SupportNet is a community network that describes itself as a “Nottingham community caring for itself”. One of its elements is a weekly ‘drop-in’ session in the Billborough community centre in Nottingham, where local people, many of them older people or people with disabilities, can drop in for a cup of tea and a chat.
The group’s ethos
The team met Angela and Carolyn who set up SupportNet and continue to volunteer. Amid the buzz of people chatting and raffle numbers being called, they described the background to the project and the wish of the community to do something together to reduce loneliness and isolation, which led to the start of the drop-in.
The ethos of SupportNet is that anyone can “come and be yourself”. Regular meetings are held to discuss future sessions, and activities are based on what emerges from these informal conversations.
Activities regularly include singing, an open mic session, quizzes, arts and crafts activities, chess, dominoes – plus parties and trips to the seaside. What’s more important, though, is the friendship, connecting with others, being noticed, the sense of belonging to and contributing to a community – so that people in the street say hello and you are missed if you don’t come one Tuesday morning.
How does SupportNet get its funding?
Five years ago when the project started, there was some funding for staff and resources through the Social Care Reform Grant, and SupportNet hosted a series of community conversations to start to find the strengths and gifts of local people and some of the things they would like to work on together (e.g. isolation; transport; information about what’s on locally).
After two years the funding stopped, but the drop-in group wanted to continue to meet. Angela told us that this created a dilemma: should they charge admittance? Most people wanted to keep the session free, to make sure that it stayed accessible to everyone who wanted to come.
Then, one week, a couple of the drop in’s regulars brought in some household items from the loft and announced that there would be a raffle. This has now become an intrinsic part of the weekly session – two people organise tickets, group members bring in unwanted books, bric-a-brac, jewellery etc, and ticket sales raise enough to keep the group running.
They don’t need much week by week, just enough to cover the room hire, tea and coffee, birthday cakes (nearly every week is someone’s birthday!) and then anything leftover goes towards subsiding day-trips and parties.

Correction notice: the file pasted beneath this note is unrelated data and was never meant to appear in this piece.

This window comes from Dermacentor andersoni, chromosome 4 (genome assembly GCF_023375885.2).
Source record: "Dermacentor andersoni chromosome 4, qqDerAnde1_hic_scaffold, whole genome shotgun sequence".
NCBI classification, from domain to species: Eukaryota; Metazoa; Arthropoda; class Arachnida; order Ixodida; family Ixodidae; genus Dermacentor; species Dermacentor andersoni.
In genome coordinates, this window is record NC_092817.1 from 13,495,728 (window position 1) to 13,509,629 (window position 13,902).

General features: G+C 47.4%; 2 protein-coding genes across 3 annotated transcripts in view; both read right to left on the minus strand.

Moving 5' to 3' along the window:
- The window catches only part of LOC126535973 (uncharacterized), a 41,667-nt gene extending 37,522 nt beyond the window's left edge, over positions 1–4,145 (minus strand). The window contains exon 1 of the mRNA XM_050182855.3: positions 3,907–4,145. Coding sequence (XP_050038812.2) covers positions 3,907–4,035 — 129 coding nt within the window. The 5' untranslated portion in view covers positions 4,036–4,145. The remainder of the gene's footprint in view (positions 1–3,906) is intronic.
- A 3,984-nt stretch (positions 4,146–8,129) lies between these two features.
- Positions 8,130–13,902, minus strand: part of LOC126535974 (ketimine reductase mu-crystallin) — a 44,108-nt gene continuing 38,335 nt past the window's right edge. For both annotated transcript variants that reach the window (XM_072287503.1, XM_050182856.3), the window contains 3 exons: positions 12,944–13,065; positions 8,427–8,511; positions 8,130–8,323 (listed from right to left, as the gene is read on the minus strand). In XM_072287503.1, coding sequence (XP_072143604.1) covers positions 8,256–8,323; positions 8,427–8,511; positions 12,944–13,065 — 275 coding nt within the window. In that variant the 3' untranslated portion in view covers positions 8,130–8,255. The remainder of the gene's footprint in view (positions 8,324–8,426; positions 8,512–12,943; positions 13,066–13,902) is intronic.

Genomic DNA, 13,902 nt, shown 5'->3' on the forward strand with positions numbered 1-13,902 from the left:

Angela mentioned that at SupportNet they try not to rely too strongly on grants – “if you are able to find a place to connect with others, you can discover the things you like to do, create your own entertainment – often you don’t actually need a great deal of funding. People in this community have loads of talents and they all contribute in their own way, such as making tea, organising concerts, doing the raffle, making cards or weeding the garden.”
They have received a pot of funding from Community First – their largest grant – which is supporting them to create a community garden from a neglected courtyard and patch of land in the grounds of the community centre. The grant is ‘match-funded’ where the matching can be in volunteer hours and donated gifts as well as in cash raised. People in the SupportNet community have given plants, seeds, garden furniture, tools – and importantly their time.
And the courtyard has a big wall where a community artist working with local primary schools is now creating, with children and parents, a stunning mural of ceramic tiles that the children have made.
Creative activities for older people
It was really great to see how much creativity and vitality there was at the SupportNet drop in. We were told about how, a few months previously, they had screened the documentary ‘Ping Pong’ which follows the story of the Over 80s World Table Tennis Championships.
The film is a moving story of older people who travel the world and compete, and was so inspiring that it led to SupportNet to have a go too, and they started their own ping pong group. A small grant from local Councillors paid for the initial venue costs, some kit and a coach for ten weeks. And luckily, the coach also worked in a Nottingham school who were about to throw away two ping pong tables – and a ‘can you help?’ e-mail to the community resulted in a local housing association transporting the tables to the community centre.
The visit to SupportNet was extremely warm and welcoming; coincidentally the team dropped by on one of the members’ 91st birthday. It was really touching to see how the group brought members of the community together, and wonderful to see how the members whole-heartedly and openly welcomed us to the group. SupportNet is the perfect place to go to bond over tea and cake and join in with a rousing chorus of ‘Happy Birthday’.
Interested in finding out more about Support Net? You can read more about them on their website.
Are you considering starting a community project for older people? Just Act has a whole category of resources in the Knowledge Bank with activities and ideas for setting up a group working with older people.
Or if you already run a project, why not share your story? Drop us an email if you’d like to be our Featured Project or write a guest blog.